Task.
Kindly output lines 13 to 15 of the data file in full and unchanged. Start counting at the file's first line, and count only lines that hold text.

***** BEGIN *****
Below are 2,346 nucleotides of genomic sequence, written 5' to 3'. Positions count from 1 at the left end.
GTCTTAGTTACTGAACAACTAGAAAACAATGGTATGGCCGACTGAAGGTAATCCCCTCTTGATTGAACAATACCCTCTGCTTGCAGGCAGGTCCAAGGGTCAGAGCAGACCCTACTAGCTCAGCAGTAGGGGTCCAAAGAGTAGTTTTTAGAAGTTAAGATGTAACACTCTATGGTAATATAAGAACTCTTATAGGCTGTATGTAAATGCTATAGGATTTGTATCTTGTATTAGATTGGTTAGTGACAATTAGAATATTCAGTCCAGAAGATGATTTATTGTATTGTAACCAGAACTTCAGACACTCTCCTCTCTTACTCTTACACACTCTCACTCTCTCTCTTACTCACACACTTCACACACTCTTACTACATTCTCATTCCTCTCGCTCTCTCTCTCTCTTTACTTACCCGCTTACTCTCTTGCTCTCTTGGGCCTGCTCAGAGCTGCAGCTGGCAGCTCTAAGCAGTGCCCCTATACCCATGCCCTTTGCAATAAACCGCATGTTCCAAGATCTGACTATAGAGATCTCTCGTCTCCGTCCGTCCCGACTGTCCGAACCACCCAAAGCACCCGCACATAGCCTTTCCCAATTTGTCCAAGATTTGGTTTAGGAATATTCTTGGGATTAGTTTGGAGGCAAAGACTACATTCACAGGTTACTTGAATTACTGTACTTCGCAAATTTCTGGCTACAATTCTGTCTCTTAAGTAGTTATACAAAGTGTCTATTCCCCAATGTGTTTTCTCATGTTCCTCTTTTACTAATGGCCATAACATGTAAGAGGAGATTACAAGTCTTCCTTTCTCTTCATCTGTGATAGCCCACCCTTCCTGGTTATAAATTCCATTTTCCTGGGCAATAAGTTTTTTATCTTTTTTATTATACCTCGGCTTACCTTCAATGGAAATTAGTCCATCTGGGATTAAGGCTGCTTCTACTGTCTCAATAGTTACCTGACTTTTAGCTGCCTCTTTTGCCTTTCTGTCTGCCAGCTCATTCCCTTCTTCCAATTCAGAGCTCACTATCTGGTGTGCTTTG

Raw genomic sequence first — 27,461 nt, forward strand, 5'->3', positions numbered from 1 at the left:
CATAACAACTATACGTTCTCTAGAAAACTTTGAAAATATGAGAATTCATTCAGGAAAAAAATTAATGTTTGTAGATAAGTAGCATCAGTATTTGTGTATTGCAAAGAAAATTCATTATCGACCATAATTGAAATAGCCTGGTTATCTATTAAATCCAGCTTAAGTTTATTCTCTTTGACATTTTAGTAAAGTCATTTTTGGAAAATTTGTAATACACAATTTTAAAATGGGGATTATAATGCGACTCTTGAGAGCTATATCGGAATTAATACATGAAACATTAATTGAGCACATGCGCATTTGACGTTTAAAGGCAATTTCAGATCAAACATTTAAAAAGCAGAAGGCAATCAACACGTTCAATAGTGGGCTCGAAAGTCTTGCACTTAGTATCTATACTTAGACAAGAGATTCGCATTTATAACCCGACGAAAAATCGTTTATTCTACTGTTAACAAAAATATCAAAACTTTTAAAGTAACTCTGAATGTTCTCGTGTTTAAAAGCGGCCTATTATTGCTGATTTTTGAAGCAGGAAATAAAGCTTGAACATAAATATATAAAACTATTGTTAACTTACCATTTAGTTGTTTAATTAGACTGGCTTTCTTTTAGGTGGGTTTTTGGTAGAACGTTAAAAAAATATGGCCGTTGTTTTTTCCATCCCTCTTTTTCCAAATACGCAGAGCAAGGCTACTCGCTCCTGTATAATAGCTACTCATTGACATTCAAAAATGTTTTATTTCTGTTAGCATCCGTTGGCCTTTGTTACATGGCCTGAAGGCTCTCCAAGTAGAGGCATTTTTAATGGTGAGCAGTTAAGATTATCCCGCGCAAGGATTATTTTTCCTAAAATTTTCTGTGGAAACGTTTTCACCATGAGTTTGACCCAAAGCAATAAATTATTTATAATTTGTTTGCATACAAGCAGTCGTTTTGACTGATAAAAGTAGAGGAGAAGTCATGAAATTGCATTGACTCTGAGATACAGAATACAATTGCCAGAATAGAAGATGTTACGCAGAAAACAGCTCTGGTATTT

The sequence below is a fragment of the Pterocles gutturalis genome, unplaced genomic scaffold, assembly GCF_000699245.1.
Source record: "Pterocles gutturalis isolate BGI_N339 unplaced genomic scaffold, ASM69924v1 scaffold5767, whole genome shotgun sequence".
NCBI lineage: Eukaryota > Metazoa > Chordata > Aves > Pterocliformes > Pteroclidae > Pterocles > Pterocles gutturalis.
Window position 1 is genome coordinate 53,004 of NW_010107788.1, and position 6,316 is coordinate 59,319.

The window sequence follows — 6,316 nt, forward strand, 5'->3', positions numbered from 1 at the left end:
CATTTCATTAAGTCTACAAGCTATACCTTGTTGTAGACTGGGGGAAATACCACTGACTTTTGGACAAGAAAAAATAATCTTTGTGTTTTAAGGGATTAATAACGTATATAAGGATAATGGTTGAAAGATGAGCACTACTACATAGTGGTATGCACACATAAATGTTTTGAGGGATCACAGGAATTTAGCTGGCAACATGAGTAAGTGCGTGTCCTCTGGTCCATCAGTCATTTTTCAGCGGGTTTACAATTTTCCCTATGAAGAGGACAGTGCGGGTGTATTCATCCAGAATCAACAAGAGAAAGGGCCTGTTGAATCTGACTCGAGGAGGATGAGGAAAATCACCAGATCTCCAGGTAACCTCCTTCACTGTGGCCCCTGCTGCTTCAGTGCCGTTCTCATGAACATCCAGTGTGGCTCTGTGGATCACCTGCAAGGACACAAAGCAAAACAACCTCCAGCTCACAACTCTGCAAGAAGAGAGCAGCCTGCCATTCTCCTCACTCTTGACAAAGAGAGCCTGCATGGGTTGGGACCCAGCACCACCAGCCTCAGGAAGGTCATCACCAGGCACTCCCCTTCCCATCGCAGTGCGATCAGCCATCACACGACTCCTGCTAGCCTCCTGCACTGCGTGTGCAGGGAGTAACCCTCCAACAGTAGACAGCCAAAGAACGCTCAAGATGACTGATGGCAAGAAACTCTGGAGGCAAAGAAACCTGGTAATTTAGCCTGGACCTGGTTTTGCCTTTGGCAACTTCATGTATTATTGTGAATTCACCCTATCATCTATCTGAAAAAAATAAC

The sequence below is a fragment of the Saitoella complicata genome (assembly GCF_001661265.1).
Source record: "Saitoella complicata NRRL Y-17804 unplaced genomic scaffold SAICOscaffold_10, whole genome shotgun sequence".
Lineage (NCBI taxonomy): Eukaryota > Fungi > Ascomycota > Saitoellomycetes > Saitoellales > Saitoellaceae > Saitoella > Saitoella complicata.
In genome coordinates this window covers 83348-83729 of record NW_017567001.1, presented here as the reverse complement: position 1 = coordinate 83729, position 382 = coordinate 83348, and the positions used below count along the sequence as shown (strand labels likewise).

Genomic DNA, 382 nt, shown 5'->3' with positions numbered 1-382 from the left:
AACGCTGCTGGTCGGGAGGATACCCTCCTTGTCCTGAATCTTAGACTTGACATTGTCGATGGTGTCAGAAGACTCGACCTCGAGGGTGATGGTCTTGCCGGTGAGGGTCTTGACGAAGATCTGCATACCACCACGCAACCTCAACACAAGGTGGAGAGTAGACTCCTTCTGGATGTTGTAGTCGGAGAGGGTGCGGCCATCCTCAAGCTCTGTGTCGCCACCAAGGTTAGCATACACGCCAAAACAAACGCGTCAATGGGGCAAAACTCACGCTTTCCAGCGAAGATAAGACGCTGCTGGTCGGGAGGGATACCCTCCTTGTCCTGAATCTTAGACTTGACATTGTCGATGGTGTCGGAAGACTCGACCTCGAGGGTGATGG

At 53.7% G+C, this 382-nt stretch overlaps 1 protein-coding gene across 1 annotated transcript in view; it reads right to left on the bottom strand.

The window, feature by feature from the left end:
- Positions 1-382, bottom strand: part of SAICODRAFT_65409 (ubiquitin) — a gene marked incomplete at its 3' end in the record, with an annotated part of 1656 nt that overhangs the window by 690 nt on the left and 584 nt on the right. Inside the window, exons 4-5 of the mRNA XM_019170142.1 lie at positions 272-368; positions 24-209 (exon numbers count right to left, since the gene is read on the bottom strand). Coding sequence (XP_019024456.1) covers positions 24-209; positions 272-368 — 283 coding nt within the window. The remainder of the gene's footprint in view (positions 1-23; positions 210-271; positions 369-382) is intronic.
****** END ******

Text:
Lineage (NCBI taxonomy): Eukaryota > Fungi > Ascomycota > Saitoellomycetes > Saitoellales > Saitoellaceae > Saitoella > Saitoella complicata.
In genome coordinates this window covers 83348-83729 of record NW_017567001.1, presented here as the reverse complement: position 1 = coordinate 83729, position 382 = coordinate 83348, and the positions used below count along the sequence as shown (strand labels likewise).

Genomic DNA, 382 nt, shown 5'->3' with positions numbered 1-382 from the left: